SpeedCheck still effective on Florida road after two years
Speeding was a chronic problem along a two-mile stretch of Tarpon Woods Boulevard, a collector road in Pinellas County, Florida. Citizens often complained of speeders, and studies in 2009 and 2011 showed speeds well above the posted 30 mph speed limit—an average of 38.5 mph, with 85th percentile speeds as high as 42 mph. In 2012, the Pinellas County Residential Traffic Management Program targeted this roadway for intervention, installing SpeedCheck™ radar speed displays at six locations along the route. The results were immediate—an 8 mph reduction in 85th percentile speed. The average 85th percentile speed dropped to 32 mph, with a maximum of 34.
Two years after the installation, drivers continue to respond to the SpeedCheck displays, hitting the brakes and slowing down. A 2014 study showed 85th percentile speeds of 33 mph with a maximum of 34, maintaining an 8 mph reduction. And residents have stopped calling Pinellas County officials to complain about vehicles speeding on this stretch of Tarpon Springs Boulevard—a satisfying success story.
Comprehensive school zone safety treatments
Flashing school zone beacons are the key safety tool for schools to slow down traffic. Additional products may be added that will also encourage drivers to take notice of signs and adjust their behavior.
School zones can contain:
Check your local requirements to determine compliant school zone safety options in your region.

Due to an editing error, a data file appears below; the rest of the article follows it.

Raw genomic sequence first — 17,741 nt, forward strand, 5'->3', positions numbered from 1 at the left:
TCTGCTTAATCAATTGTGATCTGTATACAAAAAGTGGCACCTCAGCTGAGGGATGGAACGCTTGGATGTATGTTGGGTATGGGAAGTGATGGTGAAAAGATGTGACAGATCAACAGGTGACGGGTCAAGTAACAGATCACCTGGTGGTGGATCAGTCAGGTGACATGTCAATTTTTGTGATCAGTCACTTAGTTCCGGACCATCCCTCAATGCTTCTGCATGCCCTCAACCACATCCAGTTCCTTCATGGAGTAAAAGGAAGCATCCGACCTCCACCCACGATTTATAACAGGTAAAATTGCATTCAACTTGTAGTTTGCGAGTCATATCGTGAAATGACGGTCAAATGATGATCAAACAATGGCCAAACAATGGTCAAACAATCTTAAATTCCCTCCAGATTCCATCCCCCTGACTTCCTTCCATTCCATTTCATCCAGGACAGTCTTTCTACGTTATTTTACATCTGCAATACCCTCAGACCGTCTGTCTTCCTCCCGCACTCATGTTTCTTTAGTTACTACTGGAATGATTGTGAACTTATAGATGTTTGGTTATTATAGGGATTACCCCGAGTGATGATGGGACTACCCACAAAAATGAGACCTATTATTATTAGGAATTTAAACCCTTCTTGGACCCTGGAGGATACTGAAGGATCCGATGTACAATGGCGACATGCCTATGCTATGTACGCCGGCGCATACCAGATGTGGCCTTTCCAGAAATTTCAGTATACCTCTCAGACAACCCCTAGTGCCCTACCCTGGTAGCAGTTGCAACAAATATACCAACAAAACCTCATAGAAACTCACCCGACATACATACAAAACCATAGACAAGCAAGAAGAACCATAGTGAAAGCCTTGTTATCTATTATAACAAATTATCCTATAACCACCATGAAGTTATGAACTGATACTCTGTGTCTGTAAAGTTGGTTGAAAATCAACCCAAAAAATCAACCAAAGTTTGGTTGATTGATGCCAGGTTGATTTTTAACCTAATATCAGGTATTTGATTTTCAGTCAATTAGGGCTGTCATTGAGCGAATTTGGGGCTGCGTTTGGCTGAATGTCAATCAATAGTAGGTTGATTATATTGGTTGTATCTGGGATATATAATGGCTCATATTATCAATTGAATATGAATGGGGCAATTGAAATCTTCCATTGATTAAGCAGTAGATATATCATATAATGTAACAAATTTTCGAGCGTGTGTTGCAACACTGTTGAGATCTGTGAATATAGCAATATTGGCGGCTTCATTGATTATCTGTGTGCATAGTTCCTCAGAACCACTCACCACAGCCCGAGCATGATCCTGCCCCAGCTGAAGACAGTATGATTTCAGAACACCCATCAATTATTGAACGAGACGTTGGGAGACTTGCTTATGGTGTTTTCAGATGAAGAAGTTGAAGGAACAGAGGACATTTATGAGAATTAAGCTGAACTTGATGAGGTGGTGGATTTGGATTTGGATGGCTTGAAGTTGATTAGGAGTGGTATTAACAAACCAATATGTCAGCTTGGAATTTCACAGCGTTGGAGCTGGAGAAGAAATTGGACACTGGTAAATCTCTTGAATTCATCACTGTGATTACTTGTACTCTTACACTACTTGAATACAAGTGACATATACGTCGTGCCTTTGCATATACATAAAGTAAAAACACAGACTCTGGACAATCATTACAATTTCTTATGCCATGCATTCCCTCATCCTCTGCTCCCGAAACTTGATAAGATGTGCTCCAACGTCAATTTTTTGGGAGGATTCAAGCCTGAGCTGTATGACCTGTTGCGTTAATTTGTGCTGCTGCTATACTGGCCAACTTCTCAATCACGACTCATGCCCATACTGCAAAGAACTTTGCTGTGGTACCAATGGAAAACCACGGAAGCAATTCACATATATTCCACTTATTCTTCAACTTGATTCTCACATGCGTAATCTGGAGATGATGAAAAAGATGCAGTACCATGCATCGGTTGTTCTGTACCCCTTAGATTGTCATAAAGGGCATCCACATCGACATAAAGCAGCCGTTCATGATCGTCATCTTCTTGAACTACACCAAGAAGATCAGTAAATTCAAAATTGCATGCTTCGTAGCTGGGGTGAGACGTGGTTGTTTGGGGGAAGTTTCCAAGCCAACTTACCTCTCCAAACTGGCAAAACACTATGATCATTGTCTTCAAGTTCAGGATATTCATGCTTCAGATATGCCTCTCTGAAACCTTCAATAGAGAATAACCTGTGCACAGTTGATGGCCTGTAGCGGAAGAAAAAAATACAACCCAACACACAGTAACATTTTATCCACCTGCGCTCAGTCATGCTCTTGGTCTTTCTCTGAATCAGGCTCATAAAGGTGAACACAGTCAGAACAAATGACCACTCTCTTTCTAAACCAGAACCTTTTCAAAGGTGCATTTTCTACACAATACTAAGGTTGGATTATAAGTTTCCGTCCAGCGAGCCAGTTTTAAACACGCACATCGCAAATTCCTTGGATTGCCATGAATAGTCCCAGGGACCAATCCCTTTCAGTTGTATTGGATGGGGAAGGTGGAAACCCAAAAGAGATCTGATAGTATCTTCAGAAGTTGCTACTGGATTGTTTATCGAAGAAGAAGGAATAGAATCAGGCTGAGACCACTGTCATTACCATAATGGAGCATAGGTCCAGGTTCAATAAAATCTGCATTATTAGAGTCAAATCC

Curious about connectivity?
We partnered with leading intelligent transportation systems (ITS) solutions provider Applied Information to develop StreetHub, a portfolio of beacons and signs that leverages cellular technology to allow authorized personnel to remotely monitor and control their complete network from a single easy-to-use web-based platform. With StreetHub, you can set and adjust the schedules of your SpeedCheck systems from anywhere, plus collect data, manage alerts, monitor battery health, and more—all without having to make a manual site visit.
Additional Resources for Radar Speed Signs
Radar Speed Signs Top Traffic Calming List
They’re effective, they’re flexible, and they provide minimal disruption to traffic and neighborhoods. What’s not to love?
Chandler, AZ Boosts Intersection Safety with Radar Speed Signs
How one city coping with a population explosion greatly reduced the number of traffic fatalities at intersections.
Radar Speed Sign Application Guide
Download this visual guide for the most common radar speed sign applications, including placement, sign legibility and MUTCD guidelines for additional features.
School Zone Safety, Part 3: Radar Speed Signs
Part 3 of our school zone safety video series focuses on solutions to help drivers self-correct their speed and slow down, increasing safety for all users.